These principles apply whenever a connected device is used in the EU, even if the device did not originate in the EU. While the WP 29 Report is not binding law, it is persuasive to EU regulators, when deciding how to apply data protection law to the IoT. Once the new EU Data Protection Regulation takes effect, fines for violations of EU data protection law could be up to 5 percent of global turnover for a company. Thus, flouting the WP 29 Report principles, which are considered persuasive authority on the interpretation of EU data protection law, could result in very significant fines. 


The FTC Report focuses on “security” and “privacy” risks raised by participants in its IoT workshop: 

Security: Harm to consumers from unauthorized access and misuse of personal information, attacks on other systems and safety risks: 

  • Remote access to smart meters could enable thieves to determine when a house is empty, leaving it susceptible to robbery.
  • A connected device could be used to gain control of a consumer’s internal network and in turn, attack a third-party system.
  • Remote access to stored financial data could enable fraud.

Privacy: The FTC Report also highlighted privacy-related concerns over the collection of sensitive information (geolocation, financial and health data), the sheer volume of data collected and the potential for misuse.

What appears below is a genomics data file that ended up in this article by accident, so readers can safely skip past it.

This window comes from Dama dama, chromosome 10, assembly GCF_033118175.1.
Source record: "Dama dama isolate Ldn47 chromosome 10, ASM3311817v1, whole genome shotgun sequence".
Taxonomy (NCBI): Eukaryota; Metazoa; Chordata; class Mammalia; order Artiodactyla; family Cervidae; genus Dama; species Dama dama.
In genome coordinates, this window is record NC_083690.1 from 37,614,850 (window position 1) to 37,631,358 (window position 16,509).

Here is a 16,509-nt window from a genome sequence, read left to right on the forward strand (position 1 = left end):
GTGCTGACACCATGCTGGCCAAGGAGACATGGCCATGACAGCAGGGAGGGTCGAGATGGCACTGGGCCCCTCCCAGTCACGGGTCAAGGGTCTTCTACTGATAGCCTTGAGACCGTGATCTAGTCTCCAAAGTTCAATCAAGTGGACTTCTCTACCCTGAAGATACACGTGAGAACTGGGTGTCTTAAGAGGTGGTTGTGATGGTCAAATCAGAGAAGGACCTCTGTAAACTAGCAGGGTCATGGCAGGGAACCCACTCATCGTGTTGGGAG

Like the WP 29 Report, the FTC Report recommends best practices to IoT manufacturers, developers and data collectors, focusing on: 

Data security – The FTC recommends that device manufacturers adopt a privacy-by-design approach, including a privacy and security risk assessment made prior to release, use of “smart defaults” (e.g., forcing changes to default device passwords) and security and access control measures, and monitoring throughout the device’s life cycle. 

Data minimization – While endorsing the necessity to limit collection and retention of users’ data, the FTC calls for a “flexible approach,” urging companies to “develop policies and practices that impose reasonable limits on the collection and retention of consumer data.” 

Notice and choice – The FTC recognizes notice and choice play a “pivotal role,” but – in contrast to the WP 29 view – acknowledges that notice and choice are not always necessary. Instead, the FTC calls for notice and choice where sensitive data is collected or where there is unexpected collection or sharing. 



While there are some similarities in these recommendations, overall the WP 29 takes a more conservative approach and the FTC Report uses a more flexible approach. As the IoT environment evolves, the main debate will focus on how to adapt privacy and security laws to protect individuals without hindering IoT’s growth, while fostering the huge potential of this market.

1 Opinion 8/2014 on the on Recent Developments on the Internet of Things, available here.

2 See this page.

[View source.]

DISCLAIMER: Because of the generality of this update, the information provided herein may not be applicable in all situations and should not be acted upon without specific legal advice based on particular situations.